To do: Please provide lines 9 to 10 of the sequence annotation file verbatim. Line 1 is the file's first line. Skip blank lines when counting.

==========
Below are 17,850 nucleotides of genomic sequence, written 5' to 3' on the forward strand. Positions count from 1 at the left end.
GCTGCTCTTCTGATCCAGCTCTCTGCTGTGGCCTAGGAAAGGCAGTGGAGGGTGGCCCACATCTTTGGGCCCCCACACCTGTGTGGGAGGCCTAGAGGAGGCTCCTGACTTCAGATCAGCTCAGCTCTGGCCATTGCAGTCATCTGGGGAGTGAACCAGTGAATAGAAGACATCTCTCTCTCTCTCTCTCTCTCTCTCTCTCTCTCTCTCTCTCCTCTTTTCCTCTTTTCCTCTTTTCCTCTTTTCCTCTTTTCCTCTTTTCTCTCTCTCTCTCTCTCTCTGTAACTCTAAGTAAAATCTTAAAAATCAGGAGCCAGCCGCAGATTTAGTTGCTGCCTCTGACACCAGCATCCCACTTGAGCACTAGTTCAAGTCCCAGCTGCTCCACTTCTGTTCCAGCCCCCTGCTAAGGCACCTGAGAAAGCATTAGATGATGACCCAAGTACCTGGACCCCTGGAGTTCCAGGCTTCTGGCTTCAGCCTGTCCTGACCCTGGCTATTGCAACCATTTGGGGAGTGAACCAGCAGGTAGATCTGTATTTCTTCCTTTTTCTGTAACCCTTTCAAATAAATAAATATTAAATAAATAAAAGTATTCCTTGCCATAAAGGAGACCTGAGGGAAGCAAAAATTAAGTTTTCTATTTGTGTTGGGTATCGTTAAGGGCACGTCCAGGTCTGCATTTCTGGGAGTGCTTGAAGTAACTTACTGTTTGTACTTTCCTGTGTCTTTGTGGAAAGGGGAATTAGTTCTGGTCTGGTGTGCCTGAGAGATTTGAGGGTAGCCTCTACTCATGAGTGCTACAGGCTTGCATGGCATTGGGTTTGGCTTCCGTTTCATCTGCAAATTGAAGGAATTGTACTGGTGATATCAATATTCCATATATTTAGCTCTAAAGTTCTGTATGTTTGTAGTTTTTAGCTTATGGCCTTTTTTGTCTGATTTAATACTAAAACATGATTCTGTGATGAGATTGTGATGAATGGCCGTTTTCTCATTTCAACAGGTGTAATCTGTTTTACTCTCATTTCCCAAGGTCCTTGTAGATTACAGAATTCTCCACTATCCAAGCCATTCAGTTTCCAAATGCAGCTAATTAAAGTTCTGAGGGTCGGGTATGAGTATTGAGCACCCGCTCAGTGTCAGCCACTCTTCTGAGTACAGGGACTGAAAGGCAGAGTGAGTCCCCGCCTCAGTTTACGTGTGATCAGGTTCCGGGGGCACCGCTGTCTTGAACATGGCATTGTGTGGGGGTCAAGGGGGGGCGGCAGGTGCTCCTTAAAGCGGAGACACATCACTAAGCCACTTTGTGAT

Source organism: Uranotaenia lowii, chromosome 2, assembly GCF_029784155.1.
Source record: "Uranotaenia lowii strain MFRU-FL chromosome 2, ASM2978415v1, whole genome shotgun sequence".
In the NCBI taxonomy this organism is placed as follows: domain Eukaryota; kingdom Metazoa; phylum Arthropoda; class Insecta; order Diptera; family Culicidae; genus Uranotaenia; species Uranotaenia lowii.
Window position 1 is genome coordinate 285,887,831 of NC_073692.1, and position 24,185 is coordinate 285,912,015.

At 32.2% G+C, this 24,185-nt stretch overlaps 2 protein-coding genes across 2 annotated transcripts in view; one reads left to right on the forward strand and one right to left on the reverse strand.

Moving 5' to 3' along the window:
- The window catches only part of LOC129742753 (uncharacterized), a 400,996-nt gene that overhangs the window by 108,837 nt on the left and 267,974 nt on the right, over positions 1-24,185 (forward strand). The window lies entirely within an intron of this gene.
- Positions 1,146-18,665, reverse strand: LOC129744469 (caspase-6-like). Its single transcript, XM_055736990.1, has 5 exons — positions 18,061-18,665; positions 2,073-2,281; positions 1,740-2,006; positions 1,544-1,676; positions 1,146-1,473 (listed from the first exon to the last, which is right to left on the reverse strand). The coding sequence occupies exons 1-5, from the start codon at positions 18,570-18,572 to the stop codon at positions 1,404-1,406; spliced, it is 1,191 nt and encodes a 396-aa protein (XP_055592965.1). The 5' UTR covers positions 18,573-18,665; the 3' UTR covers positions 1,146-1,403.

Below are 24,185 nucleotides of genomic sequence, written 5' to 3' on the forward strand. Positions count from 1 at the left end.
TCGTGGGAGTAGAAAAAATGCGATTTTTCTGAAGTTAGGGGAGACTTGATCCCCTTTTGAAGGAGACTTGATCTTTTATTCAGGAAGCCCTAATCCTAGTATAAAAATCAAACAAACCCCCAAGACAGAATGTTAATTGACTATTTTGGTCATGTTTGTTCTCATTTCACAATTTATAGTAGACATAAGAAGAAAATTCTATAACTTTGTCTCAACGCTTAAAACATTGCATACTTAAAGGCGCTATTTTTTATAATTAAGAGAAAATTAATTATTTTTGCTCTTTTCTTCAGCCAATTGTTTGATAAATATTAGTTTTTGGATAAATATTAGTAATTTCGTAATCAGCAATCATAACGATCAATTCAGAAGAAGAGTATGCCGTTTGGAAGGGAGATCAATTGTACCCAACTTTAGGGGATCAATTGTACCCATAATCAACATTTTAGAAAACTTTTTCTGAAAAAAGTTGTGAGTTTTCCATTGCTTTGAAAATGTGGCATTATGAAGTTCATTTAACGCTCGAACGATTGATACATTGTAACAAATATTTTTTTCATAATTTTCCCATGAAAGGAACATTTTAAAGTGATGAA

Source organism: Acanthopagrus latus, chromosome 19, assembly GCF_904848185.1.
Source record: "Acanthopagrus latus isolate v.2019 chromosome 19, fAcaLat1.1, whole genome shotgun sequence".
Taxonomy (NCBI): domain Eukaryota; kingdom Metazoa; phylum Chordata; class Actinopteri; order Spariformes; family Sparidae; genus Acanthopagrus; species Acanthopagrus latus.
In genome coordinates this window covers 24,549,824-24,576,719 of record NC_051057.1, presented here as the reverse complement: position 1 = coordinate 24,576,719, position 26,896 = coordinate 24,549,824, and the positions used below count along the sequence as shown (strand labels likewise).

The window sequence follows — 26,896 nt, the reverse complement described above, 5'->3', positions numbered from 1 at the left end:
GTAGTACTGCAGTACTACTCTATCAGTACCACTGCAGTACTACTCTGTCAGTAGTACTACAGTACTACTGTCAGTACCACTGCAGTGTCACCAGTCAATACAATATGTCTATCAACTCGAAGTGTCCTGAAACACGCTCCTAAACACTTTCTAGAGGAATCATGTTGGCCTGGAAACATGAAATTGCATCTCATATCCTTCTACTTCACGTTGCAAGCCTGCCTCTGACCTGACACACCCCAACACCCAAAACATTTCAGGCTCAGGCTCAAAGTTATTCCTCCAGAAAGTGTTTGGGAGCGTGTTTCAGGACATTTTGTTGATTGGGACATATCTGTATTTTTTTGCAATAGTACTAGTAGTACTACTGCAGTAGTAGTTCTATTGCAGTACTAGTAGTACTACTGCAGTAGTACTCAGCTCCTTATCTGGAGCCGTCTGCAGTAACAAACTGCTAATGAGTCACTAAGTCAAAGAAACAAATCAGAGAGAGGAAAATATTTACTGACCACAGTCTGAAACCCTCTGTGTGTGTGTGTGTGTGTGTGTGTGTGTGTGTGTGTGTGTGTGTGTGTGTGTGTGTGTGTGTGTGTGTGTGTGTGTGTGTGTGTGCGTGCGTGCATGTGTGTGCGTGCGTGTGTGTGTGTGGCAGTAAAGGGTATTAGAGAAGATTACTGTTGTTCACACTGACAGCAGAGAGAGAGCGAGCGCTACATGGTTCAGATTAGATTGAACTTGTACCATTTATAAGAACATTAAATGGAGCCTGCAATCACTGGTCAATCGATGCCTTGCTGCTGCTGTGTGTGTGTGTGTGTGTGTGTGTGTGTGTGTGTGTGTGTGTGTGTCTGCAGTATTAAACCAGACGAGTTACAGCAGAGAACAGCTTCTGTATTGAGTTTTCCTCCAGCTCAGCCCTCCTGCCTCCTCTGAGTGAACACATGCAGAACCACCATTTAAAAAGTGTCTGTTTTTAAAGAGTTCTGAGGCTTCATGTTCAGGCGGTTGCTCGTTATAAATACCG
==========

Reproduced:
- The window catches only part of LOC129742753 (uncharacterized), a 400,996-nt gene that overhangs the window by 108,837 nt on the left and 267,974 nt on the right, over positions 1-24,185 (forward strand). The window lies entirely within an intron of this gene.
- Positions 1,146-18,665, reverse strand: LOC129744469 (caspase-6-like). Its single transcript, XM_055736990.1, has 5 exons — positions 18,061-18,665; positions 2,073-2,281; positions 1,740-2,006; positions 1,544-1,676; positions 1,146-1,473 (listed from the first exon to the last, which is right to left on the reverse strand). The coding sequence occupies exons 1-5, from the start codon at positions 18,570-18,572 to the stop codon at positions 1,404-1,406; spliced, it is 1,191 nt and encodes a 396-aa protein (XP_055592965.1). The 5' UTR covers positions 18,573-18,665; the 3' UTR covers positions 1,146-1,403.